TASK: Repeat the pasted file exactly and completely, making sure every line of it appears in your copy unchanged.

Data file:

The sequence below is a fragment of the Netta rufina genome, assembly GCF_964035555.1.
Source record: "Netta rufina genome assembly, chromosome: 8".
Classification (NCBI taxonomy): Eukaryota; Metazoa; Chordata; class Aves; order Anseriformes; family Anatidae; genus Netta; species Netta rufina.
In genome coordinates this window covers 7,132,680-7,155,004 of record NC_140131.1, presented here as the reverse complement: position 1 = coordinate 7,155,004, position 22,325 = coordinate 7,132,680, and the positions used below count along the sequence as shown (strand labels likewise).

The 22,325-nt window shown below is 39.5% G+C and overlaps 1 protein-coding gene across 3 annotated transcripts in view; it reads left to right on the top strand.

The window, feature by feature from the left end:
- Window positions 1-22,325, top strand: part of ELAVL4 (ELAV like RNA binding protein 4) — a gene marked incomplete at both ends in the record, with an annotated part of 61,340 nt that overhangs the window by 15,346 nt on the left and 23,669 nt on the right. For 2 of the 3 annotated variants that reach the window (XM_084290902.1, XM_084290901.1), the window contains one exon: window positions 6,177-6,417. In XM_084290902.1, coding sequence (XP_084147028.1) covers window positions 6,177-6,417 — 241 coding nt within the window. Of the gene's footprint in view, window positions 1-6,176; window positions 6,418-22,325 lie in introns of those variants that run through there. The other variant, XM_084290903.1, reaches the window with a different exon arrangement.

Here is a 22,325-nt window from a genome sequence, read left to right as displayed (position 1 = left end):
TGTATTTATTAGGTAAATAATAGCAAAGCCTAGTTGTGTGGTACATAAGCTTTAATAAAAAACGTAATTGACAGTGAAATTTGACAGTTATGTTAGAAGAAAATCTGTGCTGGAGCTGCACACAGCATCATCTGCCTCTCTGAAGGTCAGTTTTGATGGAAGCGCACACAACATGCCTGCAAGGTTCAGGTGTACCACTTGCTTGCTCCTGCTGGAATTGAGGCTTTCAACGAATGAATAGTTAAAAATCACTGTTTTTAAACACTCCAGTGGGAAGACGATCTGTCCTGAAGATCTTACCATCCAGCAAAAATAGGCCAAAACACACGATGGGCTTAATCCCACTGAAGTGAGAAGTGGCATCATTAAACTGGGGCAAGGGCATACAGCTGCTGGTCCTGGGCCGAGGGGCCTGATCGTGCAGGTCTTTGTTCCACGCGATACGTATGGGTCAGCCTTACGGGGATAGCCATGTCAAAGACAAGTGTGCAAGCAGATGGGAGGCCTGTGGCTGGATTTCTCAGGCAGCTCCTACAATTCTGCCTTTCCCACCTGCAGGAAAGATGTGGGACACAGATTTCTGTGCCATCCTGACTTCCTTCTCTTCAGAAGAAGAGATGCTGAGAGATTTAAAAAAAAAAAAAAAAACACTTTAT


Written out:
The sequence below is a fragment of the Netta rufina genome, assembly GCF_964035555.1.
Source record: "Netta rufina genome assembly, chromosome: 8".
Classification (NCBI taxonomy): Eukaryota; Metazoa; Chordata; class Aves; order Anseriformes; family Anatidae; genus Netta; species Netta rufina.
In genome coordinates this window covers 7,132,680-7,155,004 of record NC_140131.1, presented here as the reverse complement: position 1 = coordinate 7,155,004, position 22,325 = coordinate 7,132,680, and the positions used below count along the sequence as shown (strand labels likewise).

The 22,325-nt window shown below is 39.5% G+C and overlaps 1 protein-coding gene across 3 annotated transcripts in view; it reads left to right on the top strand.

The window, feature by feature from the left end:
- Window positions 1-22,325, top strand: part of ELAVL4 (ELAV like RNA binding protein 4) — a gene marked incomplete at both ends in the record, with an annotated part of 61,340 nt that overhangs the window by 15,346 nt on the left and 23,669 nt on the right. For 2 of the 3 annotated variants that reach the window (XM_084290902.1, XM_084290901.1), the window contains one exon: window positions 6,177-6,417. In XM_084290902.1, coding sequence (XP_084147028.1) covers window positions 6,177-6,417 — 241 coding nt within the window. Of the gene's footprint in view, window positions 1-6,176; window positions 6,418-22,325 lie in introns of those variants that run through there. The other variant, XM_084290903.1, reaches the window with a different exon arrangement.

Here is a 22,325-nt window from a genome sequence, read left to right as displayed (position 1 = left end):
TGTATTTATTAGGTAAATAATAGCAAAGCCTAGTTGTGTGGTACATAAGCTTTAATAAAAAACGTAATTGACAGTGAAATTTGACAGTTATGTTAGAAGAAAATCTGTGCTGGAGCTGCACACAGCATCATCTGCCTCTCTGAAGGTCAGTTTTGATGGAAGCGCACACAACATGCCTGCAAGGTTCAGGTGTACCACTTGCTTGCTCCTGCTGGAATTGAGGCTTTCAACGAATGAATAGTTAAAAATCACTGTTTTTAAACACTCCAGTGGGAAGACGATCTGTCCTGAAGATCTTACCATCCAGCAAAAATAGGCCAAAACACACGATGGGCTTAATCCCACTGAAGTGAGAAGTGGCATCATTAAACTGGGGCAAGGGCATACAGCTGCTGGTCCTGGGCCGAGGGGCCTGATCGTGCAGGTCTTTGTTCCACGCGATACGTATGGGTCAGCCTTACGGGGATAGCCATGTCAAAGACAAGTGTGCAAGCAGATGGGAGGCCTGTGGCTGGATTTCTCAGGCAGCTCCTACAATTCTGCCTTTCCCACCTGCAGGAAAGATGTGGGACACAGATTTCTGTGCCATCCTGACTTCCTTCTCTTCAGAAGAAGAGATGCTGAGAGATTTAAAAAAAAAAAAAAAAACACTTTAT